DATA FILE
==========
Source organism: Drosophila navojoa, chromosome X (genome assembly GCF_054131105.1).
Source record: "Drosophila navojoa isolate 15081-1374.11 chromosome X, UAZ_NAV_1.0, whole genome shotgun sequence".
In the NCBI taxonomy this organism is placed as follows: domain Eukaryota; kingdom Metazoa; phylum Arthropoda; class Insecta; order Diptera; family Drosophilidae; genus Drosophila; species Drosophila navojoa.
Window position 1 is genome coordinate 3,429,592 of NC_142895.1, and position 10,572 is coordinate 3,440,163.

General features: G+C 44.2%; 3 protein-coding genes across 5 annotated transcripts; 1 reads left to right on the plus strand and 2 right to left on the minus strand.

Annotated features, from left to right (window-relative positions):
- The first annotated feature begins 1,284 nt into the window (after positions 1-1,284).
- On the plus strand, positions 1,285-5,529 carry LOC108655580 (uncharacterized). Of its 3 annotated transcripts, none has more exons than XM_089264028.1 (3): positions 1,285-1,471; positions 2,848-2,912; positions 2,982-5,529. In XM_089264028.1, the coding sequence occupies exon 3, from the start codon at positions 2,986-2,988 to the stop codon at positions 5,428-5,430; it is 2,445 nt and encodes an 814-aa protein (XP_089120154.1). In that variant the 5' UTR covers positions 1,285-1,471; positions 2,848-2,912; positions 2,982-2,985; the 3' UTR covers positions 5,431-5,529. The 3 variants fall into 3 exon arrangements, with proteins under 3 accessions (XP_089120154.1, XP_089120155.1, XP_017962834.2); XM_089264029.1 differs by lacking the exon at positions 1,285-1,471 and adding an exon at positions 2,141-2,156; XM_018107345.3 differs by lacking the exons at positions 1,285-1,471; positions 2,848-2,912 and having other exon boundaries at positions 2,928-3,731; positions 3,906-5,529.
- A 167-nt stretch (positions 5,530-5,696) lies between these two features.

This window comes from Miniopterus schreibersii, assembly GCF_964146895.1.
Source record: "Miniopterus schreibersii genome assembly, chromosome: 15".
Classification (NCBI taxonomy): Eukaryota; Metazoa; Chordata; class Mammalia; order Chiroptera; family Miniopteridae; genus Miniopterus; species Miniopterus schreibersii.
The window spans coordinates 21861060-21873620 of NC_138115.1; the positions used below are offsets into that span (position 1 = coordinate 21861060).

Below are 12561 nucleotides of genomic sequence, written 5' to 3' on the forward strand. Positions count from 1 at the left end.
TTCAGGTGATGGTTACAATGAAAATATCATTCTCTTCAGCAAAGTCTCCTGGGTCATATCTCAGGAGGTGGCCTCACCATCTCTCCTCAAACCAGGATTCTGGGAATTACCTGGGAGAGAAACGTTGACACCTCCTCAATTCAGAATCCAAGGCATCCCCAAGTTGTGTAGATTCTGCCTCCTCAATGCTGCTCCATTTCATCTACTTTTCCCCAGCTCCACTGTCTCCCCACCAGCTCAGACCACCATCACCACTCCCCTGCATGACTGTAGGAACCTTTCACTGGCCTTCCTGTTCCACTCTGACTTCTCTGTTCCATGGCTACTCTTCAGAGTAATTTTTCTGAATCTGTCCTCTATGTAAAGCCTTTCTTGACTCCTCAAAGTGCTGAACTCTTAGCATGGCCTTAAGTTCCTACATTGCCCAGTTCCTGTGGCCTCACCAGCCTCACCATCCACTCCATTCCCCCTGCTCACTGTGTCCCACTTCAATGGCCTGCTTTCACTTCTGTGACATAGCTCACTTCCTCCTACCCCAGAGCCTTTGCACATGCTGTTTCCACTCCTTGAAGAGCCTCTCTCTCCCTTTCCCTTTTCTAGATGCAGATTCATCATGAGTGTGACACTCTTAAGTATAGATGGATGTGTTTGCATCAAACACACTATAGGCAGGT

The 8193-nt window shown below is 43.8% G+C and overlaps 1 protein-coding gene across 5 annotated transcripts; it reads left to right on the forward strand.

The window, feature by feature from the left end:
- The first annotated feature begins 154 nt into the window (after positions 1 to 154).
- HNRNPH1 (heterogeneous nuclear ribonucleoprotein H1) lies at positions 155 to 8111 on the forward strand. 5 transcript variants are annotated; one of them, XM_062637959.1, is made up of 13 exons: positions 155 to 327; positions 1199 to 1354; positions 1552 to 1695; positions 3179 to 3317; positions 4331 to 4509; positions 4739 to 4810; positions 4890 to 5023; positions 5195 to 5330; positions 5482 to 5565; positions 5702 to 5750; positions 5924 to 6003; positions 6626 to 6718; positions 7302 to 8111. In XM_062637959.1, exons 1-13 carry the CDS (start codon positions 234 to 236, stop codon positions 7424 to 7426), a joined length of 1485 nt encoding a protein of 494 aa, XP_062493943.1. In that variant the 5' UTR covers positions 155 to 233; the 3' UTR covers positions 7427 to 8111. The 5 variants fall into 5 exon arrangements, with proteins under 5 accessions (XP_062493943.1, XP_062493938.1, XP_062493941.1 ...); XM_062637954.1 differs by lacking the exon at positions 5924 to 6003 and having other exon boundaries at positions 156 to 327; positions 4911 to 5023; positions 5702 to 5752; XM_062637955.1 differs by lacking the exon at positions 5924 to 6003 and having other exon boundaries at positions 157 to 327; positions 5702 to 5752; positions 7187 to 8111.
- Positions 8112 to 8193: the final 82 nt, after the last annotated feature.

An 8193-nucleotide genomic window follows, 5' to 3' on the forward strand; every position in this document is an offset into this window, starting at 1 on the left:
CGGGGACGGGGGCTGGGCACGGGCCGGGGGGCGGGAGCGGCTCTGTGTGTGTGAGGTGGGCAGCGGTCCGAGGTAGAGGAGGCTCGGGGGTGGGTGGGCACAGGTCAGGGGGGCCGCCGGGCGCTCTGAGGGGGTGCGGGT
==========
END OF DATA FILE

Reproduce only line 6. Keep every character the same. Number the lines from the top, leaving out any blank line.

Annotated features, from left to right (window-relative positions):